We must use the transient salience and popularity of cycling to campaign to reduce cycling deaths.
Bradley was asked his opinion on cycling safety in the UK, and unfortunately he was reported to have led with compulsory helmets and no headphones. Which has led to a brisk debate about compulsory helmets.
In fact, Bradley Wiggins says he has been misreported. He tweets also: "I suggested it may be the way to go to give cyclists more protection legally if involved in an accident. I wasn't on me soap box CALLING, was asked what I thought #myopiniondoesntcountformuch"
I am a big advocate of helmets, but do not think they should be compulsory, on the grounds that it would
(a) create an insufferably loud and prolonged bout of whining from the libertarians, and
(b) when compulsory helmets law was brought in some countries (notably Australia) the numbers of cyclists went down.
So, no compulsion. Helmets - and non-use of headphones - should remain advisory. Ideally, people who refuse helmets should pay the NHS for the extra work they impose, but that would be too contentious.
I have fallen off my bike 3 times in the last 20 years, and each time my helmets have saved me a trip to hospital with one or all of the following:
- scalp laceration
- skull fracture
OK, that's just anecdotal evidence. We need statistics.
This is from this Times article:An assessment carried out by the Transport Research Laboratory on behalf of the Department for Transport (DfT) of over 100 police forensic reports into cycling fatalities showed that between 10 and 16 per cent of those fatalities would have been avoided had the victim been wearing an “appropriate cycle helmet” - ie: a helmet that is in good condition, of good quality and fits properly.
The report also found that, in cases of serious cyclist casualties treated in English hospitals, 10 per cent had suffered “injuries of a type and to a part of the head that a cycle helmet may have mitigated or prevented”.
100 is not a lot, but it's a start. If you want the original reference, you should find it here.
So that is good enough for me. The debate will continue, but it gets bogged down into stuff like "Well a helmet isn't going to save you if you are run over by a 20 tonne lorry, is it?"
To which the answer is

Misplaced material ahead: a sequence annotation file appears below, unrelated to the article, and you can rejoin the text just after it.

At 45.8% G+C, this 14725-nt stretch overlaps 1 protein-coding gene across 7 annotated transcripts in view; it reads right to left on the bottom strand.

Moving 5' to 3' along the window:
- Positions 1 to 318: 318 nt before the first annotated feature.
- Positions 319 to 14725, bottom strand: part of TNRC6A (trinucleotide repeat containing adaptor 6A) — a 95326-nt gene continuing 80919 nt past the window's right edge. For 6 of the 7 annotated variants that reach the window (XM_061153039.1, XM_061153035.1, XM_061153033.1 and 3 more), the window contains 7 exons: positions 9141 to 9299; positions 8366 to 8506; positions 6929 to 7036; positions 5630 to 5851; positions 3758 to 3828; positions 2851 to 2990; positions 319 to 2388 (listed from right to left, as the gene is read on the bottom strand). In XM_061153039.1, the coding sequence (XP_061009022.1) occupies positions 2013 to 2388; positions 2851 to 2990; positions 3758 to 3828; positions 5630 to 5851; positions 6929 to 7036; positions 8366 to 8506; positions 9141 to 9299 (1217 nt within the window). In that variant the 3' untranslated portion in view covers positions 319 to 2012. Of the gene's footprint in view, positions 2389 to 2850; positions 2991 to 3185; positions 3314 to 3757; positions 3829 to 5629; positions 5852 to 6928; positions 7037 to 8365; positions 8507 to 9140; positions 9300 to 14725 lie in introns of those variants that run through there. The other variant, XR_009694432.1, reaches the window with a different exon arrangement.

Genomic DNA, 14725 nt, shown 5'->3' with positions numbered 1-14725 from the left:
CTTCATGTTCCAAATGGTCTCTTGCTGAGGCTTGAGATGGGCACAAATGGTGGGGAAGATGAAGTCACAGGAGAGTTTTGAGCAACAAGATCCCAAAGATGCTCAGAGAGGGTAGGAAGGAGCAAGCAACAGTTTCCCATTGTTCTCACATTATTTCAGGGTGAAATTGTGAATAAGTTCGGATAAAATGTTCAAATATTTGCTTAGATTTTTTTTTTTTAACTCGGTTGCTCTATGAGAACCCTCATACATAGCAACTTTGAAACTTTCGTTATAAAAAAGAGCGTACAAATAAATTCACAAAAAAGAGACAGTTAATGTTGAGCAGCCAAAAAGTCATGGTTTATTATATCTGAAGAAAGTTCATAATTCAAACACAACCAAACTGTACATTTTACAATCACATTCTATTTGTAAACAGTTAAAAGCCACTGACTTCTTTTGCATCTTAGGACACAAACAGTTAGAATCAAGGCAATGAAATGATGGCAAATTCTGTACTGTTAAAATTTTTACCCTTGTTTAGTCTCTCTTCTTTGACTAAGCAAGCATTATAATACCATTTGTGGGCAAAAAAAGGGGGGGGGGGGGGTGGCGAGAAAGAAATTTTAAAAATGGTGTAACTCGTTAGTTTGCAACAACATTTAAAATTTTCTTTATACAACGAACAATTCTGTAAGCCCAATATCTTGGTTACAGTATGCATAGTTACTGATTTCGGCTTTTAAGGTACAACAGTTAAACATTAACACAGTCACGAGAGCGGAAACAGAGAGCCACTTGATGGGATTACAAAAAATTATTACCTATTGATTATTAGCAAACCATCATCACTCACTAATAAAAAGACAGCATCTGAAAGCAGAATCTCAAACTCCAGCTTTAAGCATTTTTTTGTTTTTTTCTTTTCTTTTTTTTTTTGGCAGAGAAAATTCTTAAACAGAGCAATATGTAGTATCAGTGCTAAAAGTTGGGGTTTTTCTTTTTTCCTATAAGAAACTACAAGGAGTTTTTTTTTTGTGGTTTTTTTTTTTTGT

This argument, which pops up everywhere, is a red herring fallacy.
Policy A, designed to address Problem A, does not address Problem B, therefore Policy A is no good.
Bollox to that.
So let us agree that helmets should be voluntary, and move swiftly on to the much more interesting matter, of what politicians in general, and in particular Boris Johnson, Mayor of London, should do about it.
First, here are the Green Party's full walking and cycling policies. 14 points.
And here are the Times newspapers Cities Fit For Cycling manifesto points, which
We need infrastructure changes, not helmet laws. The key points for politicians are:
- Cycle paths and cycle lanes.
Paris has these. Last year, Paris had 0 (zero) cyclist deaths.
London has no cycle lanes to speak of. Last year, London had 16 deaths.
Obviously there are other factors, but dedicated cycle lanes and paths makes sense. It will reduce cycling on pavements too.
- Blind spot technology for HGVs and PSVs. Many deaths happen when a lorry turns left while a cyclist is undertaking on the left, and gets crushed between the lorry and railings. Mirrors, cameral, or body sensors are all possibilities.
- Rails along the sides of lorries, to prevent a toppled cyclist (or pedestrian) from falling under the wheels.
- Other stuff. I put this in because there is always more stuff to do, and if I don't put it in, people will say "What you've written is all wrong because you've left out my Best Thing.". Government has to work out the optimum response. We have to kick Government into action.
I hope that the Greens on the London Assembly will press the Boris to start thinking sensibly and realistically about how to respond. But we will have to kick him into action. His Twitter address is here, and his email address is email@example.com.
PS another irony of the whole current situation is that our intelligent, wonderful and freedom-loving coppers in the Met Police decided to attack the regular Critical Mass ride. Here's an account by the excellent JauntyAngle
The day of the opening ceremony for the Olympics the monthly Critical Mass Ride was taking place in London, which is an informally organised protest ride about the situation and provision for cyclists which also happens in a number of other countries around the world. Except that ride didn’t just happen as it does every month, the police decided that it was a threat to the peace and harmony of the Olympic games and decided to use kettling tactics to detain the riders and arrest 182 of them, including a 13 year old. Apparently riding your bike near the Olympic park can get you in a police cell for 5 hours and a bail order to not enter the Borough of Newham during the Olympics.
Sign the petition on Critical Mass here: